We don't want to just find somebody that wins America's Got Talent and gets the million dollars and ends up at Radio City Music Hall. We want to find somebody that's going to be an international star. And I think that this addition of these extra two judges from all over the world is going to send us in that direction.
You talked about obviously the four judges, but are there any other changes in either production or maybe the way the rounds are going? Anything like that?
Howie Mandel: The biggest changes I could see just offhand and haven't thought of it -- we're going to send 55 people to the live shows. Obviously, the live show is going to be on a real stage that means so much more than any of these other challenge shows has ever meant before.
Because even when you said you're going to Hollywood, you were going to a sound stage. And even last year, we were going to Newark and were going to a theater. But to be able to perform live on Radio City Music Hall means so much. Any other changes? Not that I can think of off-hand.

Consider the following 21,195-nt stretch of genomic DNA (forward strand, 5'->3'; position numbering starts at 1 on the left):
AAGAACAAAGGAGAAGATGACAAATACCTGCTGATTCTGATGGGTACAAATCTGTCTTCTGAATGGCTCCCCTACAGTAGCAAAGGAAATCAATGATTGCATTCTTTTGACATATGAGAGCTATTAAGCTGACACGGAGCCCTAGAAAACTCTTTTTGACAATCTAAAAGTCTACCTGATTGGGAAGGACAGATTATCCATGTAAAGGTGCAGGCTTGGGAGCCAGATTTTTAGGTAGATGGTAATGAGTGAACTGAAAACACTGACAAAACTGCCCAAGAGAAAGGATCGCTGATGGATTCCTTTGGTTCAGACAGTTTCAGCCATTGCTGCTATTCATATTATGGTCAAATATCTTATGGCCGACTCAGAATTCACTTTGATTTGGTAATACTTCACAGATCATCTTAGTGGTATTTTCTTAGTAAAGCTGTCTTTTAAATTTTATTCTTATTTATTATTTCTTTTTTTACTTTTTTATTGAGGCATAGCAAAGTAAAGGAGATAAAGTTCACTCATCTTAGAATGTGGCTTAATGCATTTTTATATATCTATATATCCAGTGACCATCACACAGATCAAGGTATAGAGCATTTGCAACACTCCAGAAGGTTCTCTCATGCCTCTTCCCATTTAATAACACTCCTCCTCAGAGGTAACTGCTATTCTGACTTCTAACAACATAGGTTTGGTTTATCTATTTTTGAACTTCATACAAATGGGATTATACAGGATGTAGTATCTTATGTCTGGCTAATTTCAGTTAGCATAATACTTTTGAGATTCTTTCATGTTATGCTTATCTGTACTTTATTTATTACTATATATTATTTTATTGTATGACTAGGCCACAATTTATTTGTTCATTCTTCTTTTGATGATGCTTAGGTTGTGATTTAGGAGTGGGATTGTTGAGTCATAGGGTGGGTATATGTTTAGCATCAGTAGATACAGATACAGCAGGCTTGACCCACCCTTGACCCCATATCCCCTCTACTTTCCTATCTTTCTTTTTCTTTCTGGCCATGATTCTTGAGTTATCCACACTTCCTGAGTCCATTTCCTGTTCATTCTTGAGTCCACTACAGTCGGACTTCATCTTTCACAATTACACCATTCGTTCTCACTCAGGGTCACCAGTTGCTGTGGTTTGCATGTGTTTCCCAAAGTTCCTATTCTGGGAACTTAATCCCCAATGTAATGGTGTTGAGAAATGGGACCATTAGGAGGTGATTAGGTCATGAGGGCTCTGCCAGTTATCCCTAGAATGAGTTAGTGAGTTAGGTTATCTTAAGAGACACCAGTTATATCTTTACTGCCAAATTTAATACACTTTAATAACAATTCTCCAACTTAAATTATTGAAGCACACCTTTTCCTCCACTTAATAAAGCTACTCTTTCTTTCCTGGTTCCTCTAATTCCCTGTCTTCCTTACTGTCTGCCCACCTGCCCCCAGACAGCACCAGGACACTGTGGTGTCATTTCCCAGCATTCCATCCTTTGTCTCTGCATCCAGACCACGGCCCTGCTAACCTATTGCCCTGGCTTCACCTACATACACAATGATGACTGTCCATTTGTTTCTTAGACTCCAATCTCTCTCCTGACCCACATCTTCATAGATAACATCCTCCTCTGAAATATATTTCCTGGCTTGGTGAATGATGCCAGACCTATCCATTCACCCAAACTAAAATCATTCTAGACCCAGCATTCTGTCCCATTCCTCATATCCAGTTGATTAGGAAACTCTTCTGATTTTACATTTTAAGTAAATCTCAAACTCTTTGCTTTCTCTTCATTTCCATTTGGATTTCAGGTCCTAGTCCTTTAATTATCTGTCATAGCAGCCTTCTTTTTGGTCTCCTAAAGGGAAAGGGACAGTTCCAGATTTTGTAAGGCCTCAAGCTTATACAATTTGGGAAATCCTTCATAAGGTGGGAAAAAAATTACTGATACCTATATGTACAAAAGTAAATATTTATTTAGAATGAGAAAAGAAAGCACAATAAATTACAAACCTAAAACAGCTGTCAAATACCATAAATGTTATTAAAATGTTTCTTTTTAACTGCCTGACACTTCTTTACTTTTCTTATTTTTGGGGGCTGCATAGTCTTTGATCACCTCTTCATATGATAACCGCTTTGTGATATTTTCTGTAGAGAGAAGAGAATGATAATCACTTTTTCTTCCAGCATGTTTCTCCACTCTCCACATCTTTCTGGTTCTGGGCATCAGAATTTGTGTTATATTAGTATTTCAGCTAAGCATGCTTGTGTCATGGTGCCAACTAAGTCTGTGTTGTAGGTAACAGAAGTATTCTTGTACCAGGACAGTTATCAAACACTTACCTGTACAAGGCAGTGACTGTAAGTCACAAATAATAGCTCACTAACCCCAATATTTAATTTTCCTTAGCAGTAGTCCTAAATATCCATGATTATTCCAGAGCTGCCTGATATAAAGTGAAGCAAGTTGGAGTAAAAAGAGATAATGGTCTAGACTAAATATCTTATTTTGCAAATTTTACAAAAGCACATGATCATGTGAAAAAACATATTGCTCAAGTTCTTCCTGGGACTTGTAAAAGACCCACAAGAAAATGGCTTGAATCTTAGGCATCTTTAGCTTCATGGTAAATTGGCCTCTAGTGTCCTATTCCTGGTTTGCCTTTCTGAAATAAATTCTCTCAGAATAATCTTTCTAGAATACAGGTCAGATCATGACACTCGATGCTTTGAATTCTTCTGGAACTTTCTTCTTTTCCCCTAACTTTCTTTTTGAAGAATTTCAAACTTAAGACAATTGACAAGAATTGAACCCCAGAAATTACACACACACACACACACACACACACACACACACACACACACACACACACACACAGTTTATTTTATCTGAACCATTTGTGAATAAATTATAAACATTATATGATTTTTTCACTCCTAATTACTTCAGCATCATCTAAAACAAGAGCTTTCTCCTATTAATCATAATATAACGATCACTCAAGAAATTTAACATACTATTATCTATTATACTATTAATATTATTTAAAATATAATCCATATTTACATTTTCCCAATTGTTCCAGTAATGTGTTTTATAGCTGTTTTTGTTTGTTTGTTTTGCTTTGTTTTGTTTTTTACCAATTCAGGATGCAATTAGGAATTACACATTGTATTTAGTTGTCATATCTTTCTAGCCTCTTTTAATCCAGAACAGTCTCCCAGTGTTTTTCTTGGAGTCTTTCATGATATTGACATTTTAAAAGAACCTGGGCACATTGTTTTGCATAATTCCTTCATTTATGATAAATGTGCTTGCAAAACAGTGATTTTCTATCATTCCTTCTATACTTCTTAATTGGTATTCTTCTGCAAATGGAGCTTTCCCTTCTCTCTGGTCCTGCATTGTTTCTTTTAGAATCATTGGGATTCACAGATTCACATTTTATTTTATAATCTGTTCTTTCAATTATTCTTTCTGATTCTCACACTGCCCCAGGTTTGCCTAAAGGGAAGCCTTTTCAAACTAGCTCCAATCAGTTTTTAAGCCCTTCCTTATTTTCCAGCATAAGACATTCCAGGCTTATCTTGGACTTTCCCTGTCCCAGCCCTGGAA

And for Howie, why did you come back again? What was a particular reason?
Howie Mandel: I would come back as long as they continue to have me. I cannot -- I love this. I love watching and have sympathy as a fellow, you know, performer for anybody that's willing to get up and put themselves out, and anybody who's creative, and anybody who's original, and anybody -- I just love the energy and watching somebody get on stage and trying to entertain.
And talent is subjective. You know, just because you can be doing great even if you're an act that plays a stadium and 20,000 people are there, there's probably two million people in that city that chose not to buy the ticket. So there is something for everyone.
And I love being there, and I cannot believe that this is even a job. You know, I got into this business to try to garner an audience and make a career of it. And then when I wasn't working, like the rest of the world, you sit at home in your underpants and you judge. That's what people are doing.